Tuesday, November 29, 2005

Pride and Prejudice costumes - what do you think?

Director Joe Wright broke with tradition when he dressed the Pride and Prejudice characters in a mixture of styles by setting the film in 1798.

We have no quibble with setting the book in the late eighteenth century, as our very own Amanda dated Pride and Prejudice at 1799/1800 when she worked out a timeline for Pride and Prejudice whilst writing Darcy's Diary. But what do you think of the mixture of styles?

Here, Mrs Bennet is in a dress from the early 1790s, which, if she was wearing an old dress would be accurate. But what about Mary? Is her gown high-waisted or low-waisted? It seems in the middle to us.

And here we have the same mix of styles, with Mrs Bennet in a low-waisted gown in the style of the 1790s and the girls in a range of dresses with waists between low and high.

Do you think Lady Catherine looks more intimidating in fashions of the earlier 1790s, or do you think she looked more imposing in the high waisted styles of the early nineteenth century, as in the BBC's adaptation of Pride and Prejudice?

And can anyone, looking at this picture of Caroline Bingley, understand how Joe Wright thinks high waists make women look like marshmallows?!

Is it only men who dislike high-waisted gowns? Thackeray didn't like them either. He drew his own illustrations for Vanity Fair, but although the book is set in 1814, he drew the characters with the fashions of the mid nineteenth century, because he thought Regency fashions were ugly.

What do you think? Is it a man/woman thing? Do you like high-waisted gowns?

Do you like the mixture of fashion styles in the new film, or would you rather they had stuck to Empire line dresses?


Anonymous said...

I'm no expert on fashions, but it seems to me that high-waisted gowns look best on tall, willowy women with large enough busts for it not to look stupid to be emphasising that part of the anatomy. They look less good on people with wide hips, don't do people with narrow waists any favours, are unfortunate on the flat-chested and don't look good if you run (because they bunch up/cling to the legs in a strange way). When they work, they make the woman look like a classical column. But the earlier fashions shown in the photos here are more flattering to more women, because they have a waist as well as a bust.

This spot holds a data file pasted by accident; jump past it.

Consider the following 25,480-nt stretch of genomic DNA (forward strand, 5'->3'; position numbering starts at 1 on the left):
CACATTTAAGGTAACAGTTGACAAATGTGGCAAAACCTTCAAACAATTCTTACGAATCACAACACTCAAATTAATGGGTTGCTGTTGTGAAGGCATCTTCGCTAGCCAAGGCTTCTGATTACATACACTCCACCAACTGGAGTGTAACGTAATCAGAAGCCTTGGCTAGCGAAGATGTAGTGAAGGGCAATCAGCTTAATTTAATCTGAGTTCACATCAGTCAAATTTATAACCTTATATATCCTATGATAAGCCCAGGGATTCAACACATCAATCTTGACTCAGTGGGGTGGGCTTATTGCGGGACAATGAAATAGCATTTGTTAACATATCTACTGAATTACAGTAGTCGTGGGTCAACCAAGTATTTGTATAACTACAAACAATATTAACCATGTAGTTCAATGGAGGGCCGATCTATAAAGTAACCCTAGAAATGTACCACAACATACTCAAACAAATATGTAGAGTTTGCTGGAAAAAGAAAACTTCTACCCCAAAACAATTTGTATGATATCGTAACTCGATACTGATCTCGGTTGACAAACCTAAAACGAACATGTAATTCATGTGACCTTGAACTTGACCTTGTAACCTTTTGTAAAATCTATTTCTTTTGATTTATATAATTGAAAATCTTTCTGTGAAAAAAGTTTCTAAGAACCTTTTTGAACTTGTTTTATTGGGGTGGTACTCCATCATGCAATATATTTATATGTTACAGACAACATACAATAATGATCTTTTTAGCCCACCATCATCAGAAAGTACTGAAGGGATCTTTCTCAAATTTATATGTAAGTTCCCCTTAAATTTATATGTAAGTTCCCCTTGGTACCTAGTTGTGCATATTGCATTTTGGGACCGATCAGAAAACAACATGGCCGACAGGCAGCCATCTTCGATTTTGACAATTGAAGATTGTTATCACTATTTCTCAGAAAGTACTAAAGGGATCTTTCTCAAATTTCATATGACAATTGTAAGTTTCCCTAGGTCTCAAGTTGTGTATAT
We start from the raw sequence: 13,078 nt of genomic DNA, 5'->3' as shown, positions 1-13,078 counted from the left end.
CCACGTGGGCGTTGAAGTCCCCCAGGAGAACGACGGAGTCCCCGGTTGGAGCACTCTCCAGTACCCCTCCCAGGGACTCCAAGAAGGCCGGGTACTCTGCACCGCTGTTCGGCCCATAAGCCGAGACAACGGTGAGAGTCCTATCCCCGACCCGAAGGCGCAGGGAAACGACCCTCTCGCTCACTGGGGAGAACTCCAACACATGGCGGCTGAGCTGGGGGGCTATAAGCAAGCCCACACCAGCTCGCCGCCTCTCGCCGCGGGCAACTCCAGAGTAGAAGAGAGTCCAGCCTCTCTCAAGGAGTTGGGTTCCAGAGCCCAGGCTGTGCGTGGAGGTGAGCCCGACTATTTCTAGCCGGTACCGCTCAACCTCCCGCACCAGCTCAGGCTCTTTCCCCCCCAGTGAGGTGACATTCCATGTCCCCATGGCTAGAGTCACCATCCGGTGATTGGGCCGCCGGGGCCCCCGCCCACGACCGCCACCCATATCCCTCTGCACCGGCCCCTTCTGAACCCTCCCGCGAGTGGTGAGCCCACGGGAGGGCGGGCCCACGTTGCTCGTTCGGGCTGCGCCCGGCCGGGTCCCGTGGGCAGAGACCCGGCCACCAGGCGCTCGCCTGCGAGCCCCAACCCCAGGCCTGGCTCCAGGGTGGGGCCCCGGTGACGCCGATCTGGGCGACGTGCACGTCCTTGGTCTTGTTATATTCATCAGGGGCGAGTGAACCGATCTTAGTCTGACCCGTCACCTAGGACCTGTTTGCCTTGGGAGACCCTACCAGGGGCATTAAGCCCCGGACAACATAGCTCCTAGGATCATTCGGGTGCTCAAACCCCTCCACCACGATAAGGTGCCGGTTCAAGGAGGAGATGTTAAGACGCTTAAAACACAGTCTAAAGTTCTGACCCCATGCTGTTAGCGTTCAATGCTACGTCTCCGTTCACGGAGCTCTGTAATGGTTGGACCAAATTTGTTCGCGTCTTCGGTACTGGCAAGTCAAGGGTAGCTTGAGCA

Kate Allan said...

I've certainly written older ladies wearing slightly older style gowns than the absolute fashions of the year dictate (in the magazines such as a Beau Monde etc). I remember reading somewhere that powered hair continued long after fashion said it was dead, so the continuation of older styles makes sense to me.

Historical Romance Author said...

Remember there was no high-speed media in the 1790's to keep everyone up to date with the latest styles. Those living in the country could well be several years behind the current London fashions. Then there is the cost: most of the costumes that exist from that period show signs of having been altered several times as tastes change. Personally, I think the high waisted gowns do not suit everyone, but then, neither do mini-skirts!

Anonymous said...

Sorry - didn't mean to be anonymous when I posted about the speed at which fashion styles were communicated around the country!

Anonymous said...

Melinda, in the film it would seem that the new fashions have reached at least one of the Bennet girls, and this being so, it's impossible that they haven't reached the others. Maybe some of them (e.g. Lydia) are less likely to accept old gowns. But is there consistency about which of them wears gowns in the old style and which in the new? If there is, then it could be a way that the director is showing the characterisation. I can imagine, for example, that Mary is probably less interested in fashion than Lydia or Kitty. Given that, as you say, 'most of the costumes that exist from that period show signs of having been altered several times as tastes change', and given that the girls can presumably sew (or take a dress to be altered) it would presumably be a deliberate choice for one of them to wear old-fashioned gowns when she could be having her gowns altered to suit the new fashions.